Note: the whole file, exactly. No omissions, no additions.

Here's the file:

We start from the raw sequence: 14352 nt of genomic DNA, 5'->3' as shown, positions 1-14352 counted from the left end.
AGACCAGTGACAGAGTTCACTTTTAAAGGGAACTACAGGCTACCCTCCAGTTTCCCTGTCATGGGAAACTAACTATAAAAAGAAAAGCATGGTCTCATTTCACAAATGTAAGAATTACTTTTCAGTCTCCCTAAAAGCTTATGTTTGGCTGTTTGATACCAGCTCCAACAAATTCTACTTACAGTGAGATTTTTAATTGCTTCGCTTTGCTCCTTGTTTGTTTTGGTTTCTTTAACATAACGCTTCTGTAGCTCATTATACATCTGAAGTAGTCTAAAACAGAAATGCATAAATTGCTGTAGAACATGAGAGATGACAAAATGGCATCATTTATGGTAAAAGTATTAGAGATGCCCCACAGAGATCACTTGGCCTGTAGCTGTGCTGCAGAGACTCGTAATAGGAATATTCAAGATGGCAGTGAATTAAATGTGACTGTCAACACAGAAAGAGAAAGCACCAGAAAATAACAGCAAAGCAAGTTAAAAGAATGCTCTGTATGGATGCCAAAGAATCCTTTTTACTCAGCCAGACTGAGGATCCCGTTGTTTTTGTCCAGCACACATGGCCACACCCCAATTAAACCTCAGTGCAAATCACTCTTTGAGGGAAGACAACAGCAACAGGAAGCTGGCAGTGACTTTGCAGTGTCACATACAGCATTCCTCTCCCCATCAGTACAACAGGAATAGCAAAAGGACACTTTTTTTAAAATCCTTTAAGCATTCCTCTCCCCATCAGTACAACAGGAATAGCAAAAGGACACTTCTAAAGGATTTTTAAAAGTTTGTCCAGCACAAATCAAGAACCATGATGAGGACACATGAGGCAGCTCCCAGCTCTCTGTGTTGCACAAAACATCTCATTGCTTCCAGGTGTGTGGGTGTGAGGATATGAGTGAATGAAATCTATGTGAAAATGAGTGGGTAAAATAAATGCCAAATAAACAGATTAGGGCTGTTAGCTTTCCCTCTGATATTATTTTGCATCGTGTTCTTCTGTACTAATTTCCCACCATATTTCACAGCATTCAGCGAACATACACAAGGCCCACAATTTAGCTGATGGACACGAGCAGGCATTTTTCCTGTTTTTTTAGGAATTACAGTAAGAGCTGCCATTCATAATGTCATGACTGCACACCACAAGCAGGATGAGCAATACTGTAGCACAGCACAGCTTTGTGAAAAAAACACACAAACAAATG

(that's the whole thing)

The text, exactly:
We start from the raw sequence: 14352 nt of genomic DNA, 5'->3' as shown, positions 1-14352 counted from the left end.
AGACCAGTGACAGAGTTCACTTTTAAAGGGAACTACAGGCTACCCTCCAGTTTCCCTGTCATGGGAAACTAACTATAAAAAGAAAAGCATGGTCTCATTTCACAAATGTAAGAATTACTTTTCAGTCTCCCTAAAAGCTTATGTTTGGCTGTTTGATACCAGCTCCAACAAATTCTACTTACAGTGAGATTTTTAATTGCTTCGCTTTGCTCCTTGTTTGTTTTGGTTTCTTTAACATAACGCTTCTGTAGCTCATTATACATCTGAAGTAGTCTAAAACAGAAATGCATAAATTGCTGTAGAACATGAGAGATGACAAAATGGCATCATTTATGGTAAAAGTATTAGAGATGCCCCACAGAGATCACTTGGCCTGTAGCTGTGCTGCAGAGACTCGTAATAGGAATATTCAAGATGGCAGTGAATTAAATGTGACTGTCAACACAGAAAGAGAAAGCACCAGAAAATAACAGCAAAGCAAGTTAAAAGAATGCTCTGTATGGATGCCAAAGAATCCTTTTTACTCAGCCAGACTGAGGATCCCGTTGTTTTTGTCCAGCACACATGGCCACACCCCAATTAAACCTCAGTGCAAATCACTCTTTGAGGGAAGACAACAGCAACAGGAAGCTGGCAGTGACTTTGCAGTGTCACATACAGCATTCCTCTCCCCATCAGTACAACAGGAATAGCAAAAGGACACTTTTTTTAAAATCCTTTAAGCATTCCTCTCCCCATCAGTACAACAGGAATAGCAAAAGGACACTTCTAAAGGATTTTTAAAAGTTTGTCCAGCACAAATCAAGAACCATGATGAGGACACATGAGGCAGCTCCCAGCTCTCTGTGTTGCACAAAACATCTCATTGCTTCCAGGTGTGTGGGTGTGAGGATATGAGTGAATGAAATCTATGTGAAAATGAGTGGGTAAAATAAATGCCAAATAAACAGATTAGGGCTGTTAGCTTTCCCTCTGATATTATTTTGCATCGTGTTCTTCTGTACTAATTTCCCACCATATTTCACAGCATTCAGCGAACATACACAAGGCCCACAATTTAGCTGATGGACACGAGCAGGCATTTTTCCTGTTTTTTTAGGAATTACAGTAAGAGCTGCCATTCATAATGTCATGACTGCACACCACAAGCAGGATGAGCAATACTGTAGCACAGCACAGCTTTGTGAAAAAAACACACAAACAAATG